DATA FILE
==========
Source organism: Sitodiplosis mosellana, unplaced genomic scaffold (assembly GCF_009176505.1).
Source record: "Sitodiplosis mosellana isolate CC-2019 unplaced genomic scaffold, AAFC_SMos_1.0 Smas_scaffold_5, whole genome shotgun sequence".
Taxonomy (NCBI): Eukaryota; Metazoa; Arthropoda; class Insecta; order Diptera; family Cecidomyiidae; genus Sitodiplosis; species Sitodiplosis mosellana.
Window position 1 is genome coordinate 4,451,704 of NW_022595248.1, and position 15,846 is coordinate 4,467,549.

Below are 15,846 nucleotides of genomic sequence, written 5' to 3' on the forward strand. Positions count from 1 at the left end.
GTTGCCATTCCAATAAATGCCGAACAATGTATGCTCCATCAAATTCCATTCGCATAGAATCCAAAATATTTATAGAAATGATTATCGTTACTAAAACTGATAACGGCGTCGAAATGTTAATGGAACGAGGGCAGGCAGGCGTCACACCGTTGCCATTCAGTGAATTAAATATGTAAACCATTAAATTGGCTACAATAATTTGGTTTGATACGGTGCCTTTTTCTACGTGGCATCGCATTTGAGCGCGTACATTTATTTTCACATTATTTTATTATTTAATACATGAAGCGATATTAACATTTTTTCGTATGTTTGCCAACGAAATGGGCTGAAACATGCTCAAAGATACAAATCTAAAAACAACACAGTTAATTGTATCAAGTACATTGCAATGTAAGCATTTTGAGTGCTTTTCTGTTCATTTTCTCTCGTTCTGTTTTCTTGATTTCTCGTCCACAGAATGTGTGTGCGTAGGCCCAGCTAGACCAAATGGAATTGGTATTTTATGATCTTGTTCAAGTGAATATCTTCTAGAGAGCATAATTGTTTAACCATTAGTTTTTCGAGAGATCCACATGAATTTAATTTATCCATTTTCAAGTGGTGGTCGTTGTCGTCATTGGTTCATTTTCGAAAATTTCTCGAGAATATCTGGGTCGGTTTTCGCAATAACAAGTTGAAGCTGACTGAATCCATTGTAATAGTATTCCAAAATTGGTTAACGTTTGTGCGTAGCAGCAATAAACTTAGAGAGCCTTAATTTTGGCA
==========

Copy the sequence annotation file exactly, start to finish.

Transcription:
Source organism: Sitodiplosis mosellana, unplaced genomic scaffold (assembly GCF_009176505.1).
Source record: "Sitodiplosis mosellana isolate CC-2019 unplaced genomic scaffold, AAFC_SMos_1.0 Smas_scaffold_5, whole genome shotgun sequence".
Taxonomy (NCBI): Eukaryota; Metazoa; Arthropoda; class Insecta; order Diptera; family Cecidomyiidae; genus Sitodiplosis; species Sitodiplosis mosellana.
Window position 1 is genome coordinate 4,451,704 of NW_022595248.1, and position 15,846 is coordinate 4,467,549.

Below are 15,846 nucleotides of genomic sequence, written 5' to 3' on the forward strand. Positions count from 1 at the left end.
GTTGCCATTCCAATAAATGCCGAACAATGTATGCTCCATCAAATTCCATTCGCATAGAATCCAAAATATTTATAGAAATGATTATCGTTACTAAAACTGATAACGGCGTCGAAATGTTAATGGAACGAGGGCAGGCAGGCGTCACACCGTTGCCATTCAGTGAATTAAATATGTAAACCATTAAATTGGCTACAATAATTTGGTTTGATACGGTGCCTTTTTCTACGTGGCATCGCATTTGAGCGCGTACATTTATTTTCACATTATTTTATTATTTAATACATGAAGCGATATTAACATTTTTTCGTATGTTTGCCAACGAAATGGGCTGAAACATGCTCAAAGATACAAATCTAAAAACAACACAGTTAATTGTATCAAGTACATTGCAATGTAAGCATTTTGAGTGCTTTTCTGTTCATTTTCTCTCGTTCTGTTTTCTTGATTTCTCGTCCACAGAATGTGTGTGCGTAGGCCCAGCTAGACCAAATGGAATTGGTATTTTATGATCTTGTTCAAGTGAATATCTTCTAGAGAGCATAATTGTTTAACCATTAGTTTTTCGAGAGATCCACATGAATTTAATTTATCCATTTTCAAGTGGTGGTCGTTGTCGTCATTGGTTCATTTTCGAAAATTTCTCGAGAATATCTGGGTCGGTTTTCGCAATAACAAGTTGAAGCTGACTGAATCCATTGTAATAGTATTCCAAAATTGGTTAACGTTTGTGCGTAGCAGCAATAAACTTAGAGAGCCTTAATTTTGGCA